Saguaro National Park

When mature, the Saguaro cactus is the largest US cactus species. Saguaro cactus are exclusive to the Sonoran Desert.

The Sonoran Desert covers 120,000 square miles. It spans southwestern Arizona, southeastern California, Baja California and the western half of the state of Sonora in Mexico. The portion of the Sonora Desert where the Saguaro National Park is found ranges from 2180 to 4687 feet but elsewhere in the Sonoro Desert the elevation ranges from sea level up to 10,000 feet. This is an area of ranges and basins. There are low valleys or basins are surrounded by tall thin mountain ranges.

For the most part it is a lush desert that receives between 4 and 12 inches of rain during the months between December and March and July through September. I had expected a fairly desolate area with scrub shrubs and green cactus every so often. I was very mistaken. The Sonoran Desert that I saw was very pretty. At this time of year it did not have many bright colored flowers. But it was like my backyard shade garden; I cannot grow many things except for hostas and ferns but using different textures and shades of green I can create a lot of interest. That is how the Sonora creates its beauty.

Saguaro are tree-like columnar cacti that develop branches (or arms) as they age. They can have over 25 arms. They grow their first arms at about age 75 although they may never grow arms. They are covered with protective spines and mature plants grow white flowers (the state wildflower of Arizona) in the late spring and red fruit in the summer.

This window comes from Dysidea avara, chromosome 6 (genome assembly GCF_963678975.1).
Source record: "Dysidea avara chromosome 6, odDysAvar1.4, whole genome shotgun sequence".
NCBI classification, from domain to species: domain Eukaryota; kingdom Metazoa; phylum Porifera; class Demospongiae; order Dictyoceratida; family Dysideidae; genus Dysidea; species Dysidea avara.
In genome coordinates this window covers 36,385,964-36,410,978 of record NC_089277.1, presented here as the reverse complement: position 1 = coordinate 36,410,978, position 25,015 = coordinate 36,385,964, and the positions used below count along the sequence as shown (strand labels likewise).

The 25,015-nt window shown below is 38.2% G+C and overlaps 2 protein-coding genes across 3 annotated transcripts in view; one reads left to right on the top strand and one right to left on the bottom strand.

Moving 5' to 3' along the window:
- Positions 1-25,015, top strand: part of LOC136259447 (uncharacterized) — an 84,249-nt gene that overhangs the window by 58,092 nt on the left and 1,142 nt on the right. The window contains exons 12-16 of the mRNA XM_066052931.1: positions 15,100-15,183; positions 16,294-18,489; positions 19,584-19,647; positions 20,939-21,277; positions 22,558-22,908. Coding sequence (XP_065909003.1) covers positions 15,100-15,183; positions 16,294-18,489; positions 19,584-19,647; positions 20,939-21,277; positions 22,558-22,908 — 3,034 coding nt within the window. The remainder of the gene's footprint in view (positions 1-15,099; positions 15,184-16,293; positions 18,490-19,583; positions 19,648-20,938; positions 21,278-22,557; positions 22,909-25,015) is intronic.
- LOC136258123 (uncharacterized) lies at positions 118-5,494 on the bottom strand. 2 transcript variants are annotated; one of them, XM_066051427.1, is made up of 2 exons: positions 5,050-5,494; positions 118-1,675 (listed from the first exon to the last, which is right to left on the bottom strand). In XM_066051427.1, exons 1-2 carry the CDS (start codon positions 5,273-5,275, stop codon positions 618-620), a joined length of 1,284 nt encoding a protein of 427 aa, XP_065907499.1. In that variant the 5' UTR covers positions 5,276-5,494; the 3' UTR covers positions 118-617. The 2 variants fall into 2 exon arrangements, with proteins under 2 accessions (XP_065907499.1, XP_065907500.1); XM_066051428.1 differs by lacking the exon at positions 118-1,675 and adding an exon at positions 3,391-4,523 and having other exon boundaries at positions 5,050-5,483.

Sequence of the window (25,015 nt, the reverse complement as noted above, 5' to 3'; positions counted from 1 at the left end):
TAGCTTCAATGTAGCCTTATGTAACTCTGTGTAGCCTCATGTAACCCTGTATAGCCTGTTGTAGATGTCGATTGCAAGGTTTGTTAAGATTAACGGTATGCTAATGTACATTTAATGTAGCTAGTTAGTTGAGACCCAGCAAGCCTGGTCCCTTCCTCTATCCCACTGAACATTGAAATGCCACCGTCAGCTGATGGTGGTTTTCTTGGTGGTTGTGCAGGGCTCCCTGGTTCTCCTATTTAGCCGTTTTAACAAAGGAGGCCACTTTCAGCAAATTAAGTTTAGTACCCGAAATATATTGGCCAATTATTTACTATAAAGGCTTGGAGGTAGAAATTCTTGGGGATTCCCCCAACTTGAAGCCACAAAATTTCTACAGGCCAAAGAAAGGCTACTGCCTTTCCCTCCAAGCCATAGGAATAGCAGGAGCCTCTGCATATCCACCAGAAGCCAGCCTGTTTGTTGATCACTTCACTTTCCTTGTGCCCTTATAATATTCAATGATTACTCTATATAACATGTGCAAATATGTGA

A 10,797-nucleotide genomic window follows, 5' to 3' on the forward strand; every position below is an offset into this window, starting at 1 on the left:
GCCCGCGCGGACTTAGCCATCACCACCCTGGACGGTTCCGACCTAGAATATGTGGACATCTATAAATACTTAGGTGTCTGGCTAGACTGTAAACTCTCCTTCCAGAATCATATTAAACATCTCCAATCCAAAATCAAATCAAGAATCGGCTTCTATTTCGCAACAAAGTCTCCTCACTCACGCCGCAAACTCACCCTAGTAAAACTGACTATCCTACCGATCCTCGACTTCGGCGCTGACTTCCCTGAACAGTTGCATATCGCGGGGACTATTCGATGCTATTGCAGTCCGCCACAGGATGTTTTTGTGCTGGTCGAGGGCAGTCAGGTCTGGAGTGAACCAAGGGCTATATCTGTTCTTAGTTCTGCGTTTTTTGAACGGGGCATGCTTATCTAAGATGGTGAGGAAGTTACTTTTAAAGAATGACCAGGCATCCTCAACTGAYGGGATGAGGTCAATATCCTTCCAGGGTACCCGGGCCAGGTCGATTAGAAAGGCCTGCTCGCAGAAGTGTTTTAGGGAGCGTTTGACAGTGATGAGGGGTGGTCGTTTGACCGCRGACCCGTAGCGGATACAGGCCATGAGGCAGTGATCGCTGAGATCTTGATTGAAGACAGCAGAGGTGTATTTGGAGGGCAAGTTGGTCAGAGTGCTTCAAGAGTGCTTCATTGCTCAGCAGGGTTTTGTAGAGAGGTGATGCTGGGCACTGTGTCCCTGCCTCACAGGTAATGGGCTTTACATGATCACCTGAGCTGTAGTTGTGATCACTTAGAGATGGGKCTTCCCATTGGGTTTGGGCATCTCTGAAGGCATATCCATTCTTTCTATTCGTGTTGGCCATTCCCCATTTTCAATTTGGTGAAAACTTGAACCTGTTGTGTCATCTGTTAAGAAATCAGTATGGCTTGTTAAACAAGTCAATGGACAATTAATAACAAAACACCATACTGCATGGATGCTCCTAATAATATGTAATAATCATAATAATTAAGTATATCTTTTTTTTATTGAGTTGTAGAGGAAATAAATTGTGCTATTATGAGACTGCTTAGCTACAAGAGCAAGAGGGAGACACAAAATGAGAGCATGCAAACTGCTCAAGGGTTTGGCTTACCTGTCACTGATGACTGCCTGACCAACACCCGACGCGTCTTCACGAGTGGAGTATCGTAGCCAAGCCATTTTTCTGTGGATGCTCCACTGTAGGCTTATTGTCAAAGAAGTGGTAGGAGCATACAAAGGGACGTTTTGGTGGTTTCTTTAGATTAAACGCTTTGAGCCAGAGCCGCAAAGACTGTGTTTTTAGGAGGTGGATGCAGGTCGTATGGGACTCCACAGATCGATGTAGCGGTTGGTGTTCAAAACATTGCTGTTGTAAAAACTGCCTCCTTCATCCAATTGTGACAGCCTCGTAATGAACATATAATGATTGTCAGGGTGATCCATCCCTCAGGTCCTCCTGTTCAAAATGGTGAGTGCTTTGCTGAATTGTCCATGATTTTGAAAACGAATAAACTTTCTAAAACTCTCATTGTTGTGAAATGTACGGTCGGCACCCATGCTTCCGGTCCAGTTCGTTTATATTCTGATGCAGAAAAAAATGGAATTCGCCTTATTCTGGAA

Saguaros are very slow growing. A 10 year old plant may be only 1.5 inches tall. Saguaro can grow to be between 40 and 60 feet tall. When rain is plentiful and the saguaro is fully hydrated it can weigh between 3200 and 4800 pounds. Saguaros can live to be 150 to 200 years old.

A saguaro can absorb and store considerable amounts of rainwater, visibly expanding in the process, while slowly using the stored water as needed.

The roots of the saguaro are only 4-6 inches deep but radiate out as far as the plant is tall. There will be one deep tap root that extends more than 2 foot into the ground.

Saguaros have been a source of food and shelter for humans for thousands of years. Its seeds are edible but not digestible and are mostly pressed for oils and used as chicken feed. The Tohono, O’odham and Pima peoples turn the sweet, red fleshed fruits into syrups, jams and wines. The ribs of the dead plants are used in lieu of wood to make fences and furniture.

Saguaro National Park was established in 1994 to protect this species and its habitat.

Parting shots below: A bird nest in a cholla, a variegated agave reminds me of a variegated hosta and does anyone know this southwestern bird?

2 comments

    • Don’t know what kind of nest it was Brigitte. I suppose it could even be a squirrel’s nest for all I know. I’d really like to see a squirrel climb up a cactus. PAYBACK!!

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